From the Category, “The Eastern Eye”
[The Bible is an “Eastern” book. It was written many years ago in the “East” which today we refer to as “The Middle East.” As such, there are many customs and idioms that are not familiar to the “Western” mind.]
Jesus Christ taught about prayer many times. On one occasion, he was making a very important point about prayer. In doing so, he asked three rhetorical questions. One question would have been sufficient, but in asking three questions how could one ever miss the point?
However, without understanding the eastern culture, one could not only miss the point, but also wonder what in the world Jesus was talking about. Once again, having an understanding of customs and idioms of that culture makes many puzzling verses very clear.
This is true in any culture. Suppose someone was completely unfamiliar with the culture here in the United States and they heard expressions like, “I sat down in the recliner for awhile because my dogs were really barking,” or, “For supper I had a hot dog,” or, “It was hard to sleep because it was raining cats and dogs.”
For readers who may not be familiar with the culture and language here in the United States, “my dogs were barking” is referring to one’s feet being very tired and achy. Eating a hot dog has nothing to do with a canine, but rather is a sausage that contains beef. “Raining cats and dogs” simply indicates a very, very heavy rain storm.
Jesus asked those who were listening three questions. They were questions about a son asking something of his father. The first was, if a son asked the father for bread, would a father instead give his son a stone?
The second question was, if a son asked his father for a fish, would his dad then give him a serpent instead? And the final question was, if a son asked his father for an egg would the father in turn give the son a scorpion?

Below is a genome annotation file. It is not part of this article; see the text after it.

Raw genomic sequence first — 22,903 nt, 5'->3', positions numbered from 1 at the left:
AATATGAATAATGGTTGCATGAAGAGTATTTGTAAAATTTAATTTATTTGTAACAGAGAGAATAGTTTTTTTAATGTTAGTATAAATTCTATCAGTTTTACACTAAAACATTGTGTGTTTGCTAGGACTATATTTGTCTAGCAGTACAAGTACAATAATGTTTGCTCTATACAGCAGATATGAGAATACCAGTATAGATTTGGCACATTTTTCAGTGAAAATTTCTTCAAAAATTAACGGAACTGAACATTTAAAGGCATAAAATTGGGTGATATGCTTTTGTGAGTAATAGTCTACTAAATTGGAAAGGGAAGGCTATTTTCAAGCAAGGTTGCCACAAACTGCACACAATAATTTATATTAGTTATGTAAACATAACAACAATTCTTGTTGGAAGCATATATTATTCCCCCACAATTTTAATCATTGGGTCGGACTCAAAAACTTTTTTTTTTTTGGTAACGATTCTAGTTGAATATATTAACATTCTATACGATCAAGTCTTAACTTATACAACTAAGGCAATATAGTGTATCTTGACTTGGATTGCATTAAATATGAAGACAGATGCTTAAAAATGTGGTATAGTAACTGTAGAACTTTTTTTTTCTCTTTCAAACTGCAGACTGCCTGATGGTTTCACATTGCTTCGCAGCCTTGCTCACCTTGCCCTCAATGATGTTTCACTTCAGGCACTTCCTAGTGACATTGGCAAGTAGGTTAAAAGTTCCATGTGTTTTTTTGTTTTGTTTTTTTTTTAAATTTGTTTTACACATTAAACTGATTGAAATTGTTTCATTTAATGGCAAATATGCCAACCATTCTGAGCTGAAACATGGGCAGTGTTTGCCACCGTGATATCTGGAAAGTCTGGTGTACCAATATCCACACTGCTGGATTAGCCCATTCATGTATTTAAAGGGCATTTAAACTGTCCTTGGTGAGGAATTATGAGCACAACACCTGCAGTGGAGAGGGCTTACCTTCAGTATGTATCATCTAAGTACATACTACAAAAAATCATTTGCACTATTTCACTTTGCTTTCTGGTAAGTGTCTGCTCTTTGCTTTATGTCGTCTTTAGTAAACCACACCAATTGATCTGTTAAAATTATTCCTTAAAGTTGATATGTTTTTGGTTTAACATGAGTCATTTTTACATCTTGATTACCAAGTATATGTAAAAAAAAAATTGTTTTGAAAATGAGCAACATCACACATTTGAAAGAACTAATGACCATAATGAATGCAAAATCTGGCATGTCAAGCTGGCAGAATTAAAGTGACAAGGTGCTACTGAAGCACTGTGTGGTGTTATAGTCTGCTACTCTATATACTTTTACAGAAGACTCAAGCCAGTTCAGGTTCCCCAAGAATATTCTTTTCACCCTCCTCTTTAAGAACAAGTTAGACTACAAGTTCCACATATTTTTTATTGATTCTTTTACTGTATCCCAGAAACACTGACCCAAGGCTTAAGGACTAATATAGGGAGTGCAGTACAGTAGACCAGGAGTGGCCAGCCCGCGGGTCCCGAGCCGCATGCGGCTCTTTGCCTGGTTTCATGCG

To the eastern mind, this is easily understood. But to our western minds it seems rather odd. We might think, “What dad could either be that stupid, or that cruel, to give his child those items instead of what the child asked for?” But once we understand the culture, the meaning unfolds.
In the eastern culture, in the times of the Bible, their bread was round and thin, and it was cooked on both sides. They then placed the cooked bread on a stone which was about the same size as the bread. They would then stack the bread one on top of the other. Then another stone would be placed on top to protect the bread.
The butter-like substance used in cooking the bread would soak into the stones and over a period of time, at a glance, the stones might even look like the bread. But no father would ever be that stupid to mistake a stone for bread and give it to his son who asked him for bread.
In the eastern lands there are some water serpents that look similar to fish. A person who was unfamiliar with both fish and water serpents could easily mistake one for the other. But a father who would be concerned about his family would certainly make sure that there was no mistake. If his son asked for a fish, then that is what a good father would give him.
The body of a scorpion is shaped very similar to an egg. The white scorpion in the east could be mistaken for an egg. I read somewhere that if you were to cut open the body of a white scorpion, the inside is white and yellow. I have never tried that, though, and I don’t plan to try it!
Perhaps a young child might not recognize the difference between the body of a scorpion and an egg. But what father would not know? What father, whose son asked for an egg, would ever mistakenly or even intentionally give his son a scorpion instead?
The answer to all three of these rhetorical questions is obviously a very loud, “No, of course not!”
Here’s The Point